Discover more from Overcoming Bias
The Shame of Tax Loopholing
In the movie Bubble, a woman visiting a man’s room waits until he goes to the bathroom, and then searches for cash, which she finds and keeps. Abstractly I understand why someone might do this, but I would feel completely ashamed to do it. It is not just that such theft is uncommon or illegal, or that I had a connection to the victim; I would feel ashamed even if it were legal, if most everyone did it, or if the victim were a stranger. And I suspect most people feel this way.
I feel the same strong sense of shame about tax loopholing – the act of working to find a way to present myself on my tax form so that I pay less taxes. The very idea revolts me, and I just can’t bring myself to do it. But here I seem to be unusual – most people I know seem proud to find better tax loopholes.
As an economist, I can argue the consequences are similar – in both cases you use effort to transfer resources from other people to yourself. Yes, perhaps you need the cash more than they do, or perhaps there is some "evolution in action" benefit of moving resources to the clever from the not-so-clever. But usually such gains don’t seem worth the effort expended to create such transfers, or to prevent them.
I feel similarly about the idea of buying a bigger car to protect my family in a collision. If small cars crashing together create the same casualties as larger cars crashing together, then buying a bigger car to avoid casualties is in essence working to move casualties from your family to other families.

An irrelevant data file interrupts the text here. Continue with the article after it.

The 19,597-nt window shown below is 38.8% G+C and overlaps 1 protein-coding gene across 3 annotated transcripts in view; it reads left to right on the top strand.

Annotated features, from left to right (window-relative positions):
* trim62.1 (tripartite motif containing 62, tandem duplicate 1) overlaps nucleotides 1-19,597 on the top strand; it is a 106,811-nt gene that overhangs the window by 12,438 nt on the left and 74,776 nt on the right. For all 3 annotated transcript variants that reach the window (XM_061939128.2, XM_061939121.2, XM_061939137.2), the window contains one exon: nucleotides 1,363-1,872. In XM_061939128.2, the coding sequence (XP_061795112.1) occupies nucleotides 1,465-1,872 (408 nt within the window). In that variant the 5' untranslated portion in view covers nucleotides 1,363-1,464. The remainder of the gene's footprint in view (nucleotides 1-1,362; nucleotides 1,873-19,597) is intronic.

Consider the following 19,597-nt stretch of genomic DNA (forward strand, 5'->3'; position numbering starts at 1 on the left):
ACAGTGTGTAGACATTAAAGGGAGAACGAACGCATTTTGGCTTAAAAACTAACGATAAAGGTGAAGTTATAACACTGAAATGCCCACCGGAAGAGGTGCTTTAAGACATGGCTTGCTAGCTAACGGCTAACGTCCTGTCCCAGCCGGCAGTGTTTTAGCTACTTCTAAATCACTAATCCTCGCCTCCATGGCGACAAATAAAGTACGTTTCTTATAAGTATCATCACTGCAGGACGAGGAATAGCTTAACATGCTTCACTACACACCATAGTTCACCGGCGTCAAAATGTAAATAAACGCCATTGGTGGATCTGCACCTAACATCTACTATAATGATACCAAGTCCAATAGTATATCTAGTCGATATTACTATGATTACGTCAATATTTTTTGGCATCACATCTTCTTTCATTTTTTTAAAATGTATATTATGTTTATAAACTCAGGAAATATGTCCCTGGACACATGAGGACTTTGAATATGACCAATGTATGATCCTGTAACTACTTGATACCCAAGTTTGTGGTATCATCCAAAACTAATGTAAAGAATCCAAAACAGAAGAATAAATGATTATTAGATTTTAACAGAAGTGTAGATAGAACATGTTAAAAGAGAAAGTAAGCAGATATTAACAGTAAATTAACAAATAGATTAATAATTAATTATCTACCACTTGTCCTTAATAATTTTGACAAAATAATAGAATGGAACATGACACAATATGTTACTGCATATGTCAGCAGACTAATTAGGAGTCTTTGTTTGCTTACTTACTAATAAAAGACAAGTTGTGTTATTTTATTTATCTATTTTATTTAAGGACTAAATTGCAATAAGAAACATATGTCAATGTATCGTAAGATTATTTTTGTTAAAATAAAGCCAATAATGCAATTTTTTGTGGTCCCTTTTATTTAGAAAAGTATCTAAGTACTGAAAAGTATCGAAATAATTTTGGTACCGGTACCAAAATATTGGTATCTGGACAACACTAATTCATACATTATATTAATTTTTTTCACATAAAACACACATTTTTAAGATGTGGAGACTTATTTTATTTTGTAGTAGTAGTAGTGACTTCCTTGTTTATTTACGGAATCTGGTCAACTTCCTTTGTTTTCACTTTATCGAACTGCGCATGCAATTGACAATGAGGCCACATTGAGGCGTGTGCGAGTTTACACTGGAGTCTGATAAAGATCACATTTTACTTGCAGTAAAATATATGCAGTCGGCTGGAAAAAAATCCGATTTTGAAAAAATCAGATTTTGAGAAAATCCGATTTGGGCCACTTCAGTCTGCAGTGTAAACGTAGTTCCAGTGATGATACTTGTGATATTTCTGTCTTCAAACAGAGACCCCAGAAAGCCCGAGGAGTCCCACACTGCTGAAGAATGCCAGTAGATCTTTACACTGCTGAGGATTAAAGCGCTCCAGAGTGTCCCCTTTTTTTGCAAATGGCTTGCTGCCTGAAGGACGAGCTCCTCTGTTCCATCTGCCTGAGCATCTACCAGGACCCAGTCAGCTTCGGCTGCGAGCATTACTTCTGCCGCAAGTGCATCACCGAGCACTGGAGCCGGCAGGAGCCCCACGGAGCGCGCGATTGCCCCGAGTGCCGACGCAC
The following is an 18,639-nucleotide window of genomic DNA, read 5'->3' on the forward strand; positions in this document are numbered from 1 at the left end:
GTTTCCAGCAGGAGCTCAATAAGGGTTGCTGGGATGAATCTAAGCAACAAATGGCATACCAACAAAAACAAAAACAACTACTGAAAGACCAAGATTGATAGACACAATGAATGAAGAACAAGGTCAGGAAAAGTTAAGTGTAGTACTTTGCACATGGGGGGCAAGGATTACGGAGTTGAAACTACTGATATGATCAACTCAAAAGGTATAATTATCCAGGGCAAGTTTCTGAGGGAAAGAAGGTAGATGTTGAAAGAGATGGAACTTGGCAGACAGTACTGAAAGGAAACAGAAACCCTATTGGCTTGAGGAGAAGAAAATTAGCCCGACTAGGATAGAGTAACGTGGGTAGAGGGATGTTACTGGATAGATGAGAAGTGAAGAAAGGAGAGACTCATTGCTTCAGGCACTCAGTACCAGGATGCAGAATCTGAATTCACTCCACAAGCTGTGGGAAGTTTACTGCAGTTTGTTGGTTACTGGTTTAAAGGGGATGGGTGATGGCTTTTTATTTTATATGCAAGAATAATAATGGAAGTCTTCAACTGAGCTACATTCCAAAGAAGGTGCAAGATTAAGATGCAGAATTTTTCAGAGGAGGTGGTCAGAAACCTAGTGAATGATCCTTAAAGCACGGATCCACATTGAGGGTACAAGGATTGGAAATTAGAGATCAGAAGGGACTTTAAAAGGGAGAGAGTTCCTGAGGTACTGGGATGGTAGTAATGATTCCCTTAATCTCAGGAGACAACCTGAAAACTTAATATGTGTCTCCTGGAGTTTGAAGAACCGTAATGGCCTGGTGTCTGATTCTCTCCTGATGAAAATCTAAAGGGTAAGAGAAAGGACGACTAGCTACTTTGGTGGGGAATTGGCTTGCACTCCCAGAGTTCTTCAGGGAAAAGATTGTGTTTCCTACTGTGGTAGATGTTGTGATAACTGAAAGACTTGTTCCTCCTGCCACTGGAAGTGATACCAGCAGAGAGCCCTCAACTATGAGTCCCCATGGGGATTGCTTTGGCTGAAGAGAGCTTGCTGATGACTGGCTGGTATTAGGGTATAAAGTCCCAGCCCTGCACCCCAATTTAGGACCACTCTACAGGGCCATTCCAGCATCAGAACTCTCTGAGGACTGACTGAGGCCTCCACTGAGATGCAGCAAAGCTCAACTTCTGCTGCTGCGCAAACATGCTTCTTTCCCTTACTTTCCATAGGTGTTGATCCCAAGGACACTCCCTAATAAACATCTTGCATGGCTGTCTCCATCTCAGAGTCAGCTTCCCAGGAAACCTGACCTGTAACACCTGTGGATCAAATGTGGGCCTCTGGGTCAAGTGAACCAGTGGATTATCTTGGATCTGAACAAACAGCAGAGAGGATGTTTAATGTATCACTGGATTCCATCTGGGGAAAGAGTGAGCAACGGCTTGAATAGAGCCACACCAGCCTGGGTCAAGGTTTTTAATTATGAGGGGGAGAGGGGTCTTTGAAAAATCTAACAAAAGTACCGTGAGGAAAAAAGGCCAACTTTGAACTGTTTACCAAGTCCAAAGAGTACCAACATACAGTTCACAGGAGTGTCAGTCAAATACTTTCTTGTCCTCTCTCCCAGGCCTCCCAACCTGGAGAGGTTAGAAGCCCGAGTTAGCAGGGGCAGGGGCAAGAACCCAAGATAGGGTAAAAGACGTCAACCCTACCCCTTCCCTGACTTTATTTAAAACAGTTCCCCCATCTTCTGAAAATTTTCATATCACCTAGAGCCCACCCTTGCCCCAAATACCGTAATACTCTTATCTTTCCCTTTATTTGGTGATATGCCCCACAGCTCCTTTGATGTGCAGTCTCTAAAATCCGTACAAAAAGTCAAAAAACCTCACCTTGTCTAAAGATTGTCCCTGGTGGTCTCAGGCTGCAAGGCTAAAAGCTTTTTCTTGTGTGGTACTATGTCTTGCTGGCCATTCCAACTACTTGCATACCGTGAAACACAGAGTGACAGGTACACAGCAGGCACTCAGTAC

To the extent that an act’s shame should be tied to its consequences, being ashamed of taking cash from a stranger’s wallet, but not of tax-loopholing or big-car-protecting, seems biased to me. But perhaps shame is just not about the consequences.
Added: My complaint is mainly about lost effort, not so much the transfer itself. The main effect of your efforts to pay less taxes is that others pay more later, via tax rate increases. Any required adjustments to your behavior are unlikely to be social beneficial. Any resulting change in tax emphasis will have little social benefit. The resulting government spending reduction will be small compared to your gain, and most of that spending pays for services most people value. It will not spark the great libertarian revolution, and your feeling less like a sucker will come at the expense of others feeling more like a sucker.
Also: The same applies to buying a taller car in order to see past other cars.